VMWare Converter Windows 7 P2V and Lost Ethernet Connections

Wow, so tonight, I took a laptop that was having some screen issues. It was a Dell Inspiron, and the screen would go black randomly (not completely, you could baaarely see the screen). Tested power settings, etc, etc. Only thing I can think of is a short somewhere. You close the lid, open it, and it works. Well since that is a pain, I decided to take VMWare’s free converter (http://www.vmware.com/products/converter/) and do a Physical to Virtual (P2V) image, and then run it on a beefy dev box I have with 8 GB’s of RAM.

Started the P2V after registering and installing the converter, everything was going good. I noticed that the converter said it didn’t support Windows 7, but ok, I gave it a go. As it was converting (I wrote the VM image out to a USB drive), the screen went black, so I had to do about 50% of the conversion barely being able to see the screen, but it worked.

After the P2V conversion, I took the USB drive with the image, hooked it up to my beefy machine and copied the image over. Fired up VM Workstation 6.5 and started up the VM. Worked. Noticed though that the OS was set to “other” and the VMware tools wouldn’t install. Powered down the VM. Changed to “Windows Vista” since VM Workstation 6.5 doesn’t support Windows 7 either. Started it up again. Cool, installed the VMware Tools. Changed resolution. Everything cool… except… no network! Both ethernet devices (lan and Wifi) were showing up as no drivers. WTF?!?

Downloaded drivers from Dell, installed, wouldn’t find them yet even after installing. Thought maybe I needed VMWorksation 7.1, so upgraded and still nothing. Uninstalled devices, changed numerous settings, still nothing. Plugged in a USB wifi, and that worked, but that was just a test.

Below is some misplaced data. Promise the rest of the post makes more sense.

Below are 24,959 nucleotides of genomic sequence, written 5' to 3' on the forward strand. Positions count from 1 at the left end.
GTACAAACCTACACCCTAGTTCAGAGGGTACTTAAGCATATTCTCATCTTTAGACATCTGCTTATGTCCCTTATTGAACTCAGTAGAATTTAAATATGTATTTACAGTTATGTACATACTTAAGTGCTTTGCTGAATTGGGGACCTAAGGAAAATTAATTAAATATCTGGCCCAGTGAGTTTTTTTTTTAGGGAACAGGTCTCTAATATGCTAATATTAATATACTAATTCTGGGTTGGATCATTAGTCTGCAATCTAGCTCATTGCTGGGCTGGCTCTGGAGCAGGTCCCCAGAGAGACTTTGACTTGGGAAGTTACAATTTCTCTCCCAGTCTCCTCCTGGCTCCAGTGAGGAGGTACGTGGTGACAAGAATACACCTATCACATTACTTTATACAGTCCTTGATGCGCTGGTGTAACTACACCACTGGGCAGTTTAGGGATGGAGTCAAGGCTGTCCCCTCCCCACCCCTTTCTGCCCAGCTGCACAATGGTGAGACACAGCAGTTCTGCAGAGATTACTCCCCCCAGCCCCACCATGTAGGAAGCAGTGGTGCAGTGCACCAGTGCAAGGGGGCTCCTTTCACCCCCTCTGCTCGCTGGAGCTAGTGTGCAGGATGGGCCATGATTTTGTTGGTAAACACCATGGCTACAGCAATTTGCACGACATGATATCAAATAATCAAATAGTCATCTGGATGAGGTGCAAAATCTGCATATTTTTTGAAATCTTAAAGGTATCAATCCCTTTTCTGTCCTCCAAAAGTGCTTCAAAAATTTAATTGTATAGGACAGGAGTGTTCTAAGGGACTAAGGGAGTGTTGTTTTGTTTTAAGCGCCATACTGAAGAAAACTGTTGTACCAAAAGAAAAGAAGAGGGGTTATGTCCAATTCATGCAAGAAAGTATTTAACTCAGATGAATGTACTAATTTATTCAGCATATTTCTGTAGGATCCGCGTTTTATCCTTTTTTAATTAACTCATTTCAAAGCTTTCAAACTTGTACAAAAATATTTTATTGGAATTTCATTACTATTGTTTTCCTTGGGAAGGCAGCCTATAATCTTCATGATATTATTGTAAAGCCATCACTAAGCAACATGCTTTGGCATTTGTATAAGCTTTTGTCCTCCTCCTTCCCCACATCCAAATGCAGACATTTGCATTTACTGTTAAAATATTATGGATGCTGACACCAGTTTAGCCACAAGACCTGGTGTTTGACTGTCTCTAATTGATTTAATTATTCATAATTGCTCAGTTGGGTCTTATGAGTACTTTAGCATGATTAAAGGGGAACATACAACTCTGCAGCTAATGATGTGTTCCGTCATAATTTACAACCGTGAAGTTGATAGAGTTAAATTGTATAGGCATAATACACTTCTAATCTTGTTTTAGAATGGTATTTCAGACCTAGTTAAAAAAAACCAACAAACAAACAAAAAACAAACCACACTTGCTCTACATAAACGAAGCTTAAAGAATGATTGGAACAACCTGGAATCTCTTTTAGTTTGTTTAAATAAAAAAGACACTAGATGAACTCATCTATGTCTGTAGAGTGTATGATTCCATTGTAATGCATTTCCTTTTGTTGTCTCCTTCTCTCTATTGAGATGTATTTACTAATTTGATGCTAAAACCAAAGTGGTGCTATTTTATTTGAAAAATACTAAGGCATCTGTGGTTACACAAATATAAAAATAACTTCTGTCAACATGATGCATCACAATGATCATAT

Digging around mutliple forums and what not, found some things about editing the .vmx file with notepad and adding the line

ethernet0.virtualDev = “e1000”

So I tried that, and it worked! From what I can gather, since the converter doesn’t support Windows 7, it sets the OS to other, and then doesn’t grab the Ethernet settings correctly. Changing from other to Windows7 (in VM Workstation 7.1) you can install the VMWare tools. Adding that line to your .vmx file (and ethernet1 if you have multiple adapters) should do the trick.

Dev and Prod Systems, Using a HOST file to ensure your datasource is pointing the right system

In many shops, I am guessing there are multiple servers. Development, Production, maybe a Staging, etc.

With SQL Server Analysis Services (SSAS) and SQL Server Integration Services (SSIS), you set up data sources, connection to databases. In SSAS you usually have a connection which then you build your data source view off of, and in SSIS you have connections from which you push data to and pull data from.

Another thing, in SSAS you can “deploy” right from Visual Studio (BIDS). All these things have a server name. What we have run into is this:

You develop on your local machine, pointing at development server. You deploy to development, your connections are pointing to development, and everything works great. When you deploy to production (usually planned, every 2 weeks, or whatever) you deploy your stuff and what ends up happening?

In SSIS your config files should have a connection string (or however you store it) and it should point to production. But in SSAS, if you deploy from BIDS, your data source will have to change and in the cube project properties you need to change your deployment server.

I have seen countless times, a cube or a connection in SSIS without a config that is running in production, yet pointing at development. We keep our dev data as fresh or very close so sometimes we don’t even notice, but then it happens, something weird is reported and we dig into it, and we find the erroneous connection string.

Here is my solution to the problem:

Developers – go to C:WindowsSystem32DriversEtc and open your Hosts file with notepad or text editor. You then add a couple of entries

#production
#xxx.xxx.xxx.xxx datawarehouse

#development
yyy.yyy.yyy.yyy datawarehouse

where xxx is the ip of your production system, and yyy is the ip of your dev system. the # is the rem/comment out symbol. You can see above I have everything commented out but the line for the dev system. But notice each is pointed to “datawarehouse” so if I ping or connect to “datawarehouse” from Management Studio, or whatever, it goes to the IP I have commented out.

Now, go on to each server, but only add the line that corresponds to that server in the hosts file, or better yet just

127.0.0.1 datawarehouse

Now, when you deploy to either server, and your connections, etc are set to connect to “datawarehouse” you ensure it will always connect to the local server. Brilliant!